Macro Afternoon

Dead cat’s are bouncing everywhere as tensions between China and US ramp up again, with The Middle Kingdom complaining about the “little tricks”, sending Chinese stocks down and futures cratering for tonight’s open and close to the week. The upcoming federal election in Australia hasn’t dampened the risk appetite locally, helped along by a much lower Australian dollar.

The Shanghai Composite is falling sharply going into the close, currently down 1.5% to 2912 points while in Hong Kong, the Hang Seng Index is not doing much better, down 0.7%% or so to 28056 points and exhibiting the first of the dead cat bounce rollovers on the daily chartS:

US and Eurostoxx futures are falling back in the wake of the Chinese risk off trigger as the four hourly S&P500 chart shows an inability to close at a new weekly high, hovering well below the 2900 point level:

Japanese share markets are the standout, with the Nikkei 225 up 1% to 21278 points despite a reversal in Yen weakness. The USDJPY pair has rejected overhead resistance at the 110 handle and fallen back below its own high moving average on the four hourly chart after a breakout to the upside in the last 24 hours – not a good signal:

Australian stocks have done well despite all the noise plus the looming election with the ASX200 lifting another 0.7% to be at 6370 points going into the close. This is all really due to the Australian dollar which remains on a nice downtrend falling again to another new low and looking like finishing the week in the high 68’s:

The economic calendar finishes the week with the final EZ wide CPI figures for April plus the University of Michigan sentiment survey in the US.

Have a good weekend!

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Comments

    • The Traveling Wilbur

      Tomorrow when you line up remember one of your votes is for your local member, not a party, and you might be lucky enough to live in an electorate with a candidate worth voting for, independent or otherwise. There are plenty of them.

      And remember your other vote is for a field of candidate partys so diverse there is genuine choice on offer.

      The Westminster system – it’ll have to do until someone implements actual democracy somewhere.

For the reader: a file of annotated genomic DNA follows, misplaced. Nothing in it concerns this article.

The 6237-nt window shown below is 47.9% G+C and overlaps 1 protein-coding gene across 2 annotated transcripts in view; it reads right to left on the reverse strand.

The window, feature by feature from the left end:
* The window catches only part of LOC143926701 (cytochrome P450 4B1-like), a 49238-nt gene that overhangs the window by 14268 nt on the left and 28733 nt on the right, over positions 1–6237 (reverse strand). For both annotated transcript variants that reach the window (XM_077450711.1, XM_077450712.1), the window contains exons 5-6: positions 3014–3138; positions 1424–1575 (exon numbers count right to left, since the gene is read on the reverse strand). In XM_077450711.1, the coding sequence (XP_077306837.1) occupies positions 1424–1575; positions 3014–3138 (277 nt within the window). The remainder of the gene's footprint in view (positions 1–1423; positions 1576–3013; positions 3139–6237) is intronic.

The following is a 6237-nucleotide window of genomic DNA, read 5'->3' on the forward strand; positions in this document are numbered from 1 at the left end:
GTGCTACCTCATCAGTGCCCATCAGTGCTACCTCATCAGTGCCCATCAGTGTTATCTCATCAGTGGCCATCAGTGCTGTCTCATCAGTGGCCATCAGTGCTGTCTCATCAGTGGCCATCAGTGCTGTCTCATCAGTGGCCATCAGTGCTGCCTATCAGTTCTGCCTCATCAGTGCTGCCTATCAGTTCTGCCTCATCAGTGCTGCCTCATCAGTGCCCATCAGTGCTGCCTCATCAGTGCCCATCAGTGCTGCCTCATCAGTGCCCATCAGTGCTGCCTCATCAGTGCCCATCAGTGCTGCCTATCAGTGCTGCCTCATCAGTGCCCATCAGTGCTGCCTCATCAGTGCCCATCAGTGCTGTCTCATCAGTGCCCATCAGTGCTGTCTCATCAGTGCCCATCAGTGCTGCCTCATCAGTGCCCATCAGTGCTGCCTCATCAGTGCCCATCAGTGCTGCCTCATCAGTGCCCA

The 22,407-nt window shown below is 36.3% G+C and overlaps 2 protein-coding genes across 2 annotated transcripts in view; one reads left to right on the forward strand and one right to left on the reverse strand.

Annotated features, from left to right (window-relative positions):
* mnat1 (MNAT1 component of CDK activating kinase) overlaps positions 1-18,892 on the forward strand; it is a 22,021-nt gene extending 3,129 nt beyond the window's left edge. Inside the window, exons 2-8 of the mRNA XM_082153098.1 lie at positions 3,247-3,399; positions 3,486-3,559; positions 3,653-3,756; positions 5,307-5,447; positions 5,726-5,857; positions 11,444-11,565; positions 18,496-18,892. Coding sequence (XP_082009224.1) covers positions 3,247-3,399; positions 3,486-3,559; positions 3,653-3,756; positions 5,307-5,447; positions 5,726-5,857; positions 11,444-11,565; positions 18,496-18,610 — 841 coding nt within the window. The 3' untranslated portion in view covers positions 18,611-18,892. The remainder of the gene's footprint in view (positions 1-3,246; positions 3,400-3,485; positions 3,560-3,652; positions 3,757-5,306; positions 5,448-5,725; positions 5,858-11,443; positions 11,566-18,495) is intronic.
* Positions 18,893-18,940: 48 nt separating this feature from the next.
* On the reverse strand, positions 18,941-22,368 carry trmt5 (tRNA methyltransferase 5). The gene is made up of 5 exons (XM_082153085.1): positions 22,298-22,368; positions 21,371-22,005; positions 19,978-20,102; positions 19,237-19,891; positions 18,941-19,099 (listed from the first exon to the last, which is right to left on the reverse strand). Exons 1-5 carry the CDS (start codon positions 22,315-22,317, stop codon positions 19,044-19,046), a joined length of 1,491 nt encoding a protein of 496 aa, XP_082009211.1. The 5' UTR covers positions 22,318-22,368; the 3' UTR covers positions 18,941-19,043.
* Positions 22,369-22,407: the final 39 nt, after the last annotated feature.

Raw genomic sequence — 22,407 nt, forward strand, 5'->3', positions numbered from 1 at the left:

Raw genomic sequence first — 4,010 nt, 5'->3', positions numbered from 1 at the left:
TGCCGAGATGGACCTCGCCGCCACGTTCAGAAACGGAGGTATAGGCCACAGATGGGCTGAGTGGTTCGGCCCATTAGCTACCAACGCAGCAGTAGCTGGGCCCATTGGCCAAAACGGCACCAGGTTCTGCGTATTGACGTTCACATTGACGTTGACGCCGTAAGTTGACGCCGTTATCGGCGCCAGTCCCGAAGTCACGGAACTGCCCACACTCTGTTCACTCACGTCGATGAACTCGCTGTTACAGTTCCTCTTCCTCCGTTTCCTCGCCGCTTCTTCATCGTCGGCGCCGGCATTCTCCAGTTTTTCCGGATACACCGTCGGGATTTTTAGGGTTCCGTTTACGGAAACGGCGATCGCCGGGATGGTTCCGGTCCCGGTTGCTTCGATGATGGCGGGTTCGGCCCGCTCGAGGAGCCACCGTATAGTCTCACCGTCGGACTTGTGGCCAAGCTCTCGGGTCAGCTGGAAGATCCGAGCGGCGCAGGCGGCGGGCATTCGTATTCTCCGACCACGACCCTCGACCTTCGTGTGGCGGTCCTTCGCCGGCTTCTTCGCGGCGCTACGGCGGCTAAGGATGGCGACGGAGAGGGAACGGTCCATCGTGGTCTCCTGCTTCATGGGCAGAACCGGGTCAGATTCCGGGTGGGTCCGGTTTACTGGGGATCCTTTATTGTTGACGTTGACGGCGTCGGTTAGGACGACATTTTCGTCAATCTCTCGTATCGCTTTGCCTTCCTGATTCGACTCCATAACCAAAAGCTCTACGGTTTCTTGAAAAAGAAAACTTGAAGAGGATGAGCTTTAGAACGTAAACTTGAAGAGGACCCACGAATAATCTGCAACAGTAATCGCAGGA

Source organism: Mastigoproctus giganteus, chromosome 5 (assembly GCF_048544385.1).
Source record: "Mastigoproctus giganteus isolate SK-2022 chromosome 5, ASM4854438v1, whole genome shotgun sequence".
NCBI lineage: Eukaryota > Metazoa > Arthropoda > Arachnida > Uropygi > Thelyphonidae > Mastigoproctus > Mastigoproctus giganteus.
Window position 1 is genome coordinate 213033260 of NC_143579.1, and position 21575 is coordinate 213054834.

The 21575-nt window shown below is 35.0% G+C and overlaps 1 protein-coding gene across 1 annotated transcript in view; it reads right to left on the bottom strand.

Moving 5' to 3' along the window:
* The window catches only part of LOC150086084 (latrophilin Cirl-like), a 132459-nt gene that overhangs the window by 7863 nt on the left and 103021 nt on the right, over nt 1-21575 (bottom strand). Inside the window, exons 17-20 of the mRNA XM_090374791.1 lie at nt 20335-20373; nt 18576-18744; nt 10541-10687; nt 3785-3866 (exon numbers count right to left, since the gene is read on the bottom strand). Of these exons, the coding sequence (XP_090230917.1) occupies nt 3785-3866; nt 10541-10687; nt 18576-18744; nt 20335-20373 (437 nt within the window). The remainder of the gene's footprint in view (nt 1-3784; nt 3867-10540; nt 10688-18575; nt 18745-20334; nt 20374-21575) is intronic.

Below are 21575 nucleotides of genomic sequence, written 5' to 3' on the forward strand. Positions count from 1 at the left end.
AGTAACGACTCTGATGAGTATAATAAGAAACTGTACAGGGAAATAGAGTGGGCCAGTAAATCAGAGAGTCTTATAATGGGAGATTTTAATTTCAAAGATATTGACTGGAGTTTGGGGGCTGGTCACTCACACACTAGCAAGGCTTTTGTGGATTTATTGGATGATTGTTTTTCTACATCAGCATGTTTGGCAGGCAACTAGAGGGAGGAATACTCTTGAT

• The Traveling Wilbur

      Note: just realised that the above explains why I won’t be voting for the Whigs this weekend too.

      No Timmeh, this is not Whiggles related.

    • Ronin8317MEMBER

      Choice or not, each vote equates to about $2.7 dollar funding from the AEC. So your vote does matter!!

      • Good point Ronin. Mine won’t be going to any majors! Seriously, F’em All! The Righteousness is astounding……. Buncha Disappointing sellout Creeps!

    • Talking to people at work, some still think the greens are for the environment, labor is for medicare, low housing costs and pro union jobs and liberal is good for economic management. People have no idea, the young though are smarter than people give them credit for and are on the pulse with a lot of this bs.

      • Good to hear about the young Charlie – The more who are Woke the better! Most of my Xers & older are likely too set in their ways or vested by now……

    • If this kind of thing ever gets off the ground here, I suspect Sydney homes will be worth $250k for quarter acre blocks. We haven’t seen that meme in a while have we? Then everyone will get a free Toyata, and can lick the windows on their brand new cars like a bunch of tards.

      • Consider these memes resurrected!

        Anything to keep us occupied while we wait for the next 18 months to elapse…

    • The Traveling Wilbur

      Someone should petition the next Government to take off the books the financial crimes where jail is one of the punishments that we’re not actual enforcing (eg in the last 25 years no one’s done a day of porridge for any of them).

      At least that way average punters would know what they’re really up against here. Maybe. And Australia’s gloss of financial probity would be stripped forever.

      We might even get some extra tax dollars from currently Greek and Armenian registered internet providers of online trading and gambling services. When they relocate. Win, win.

      Well, not for their customers, but certainly for everyone else in Oz.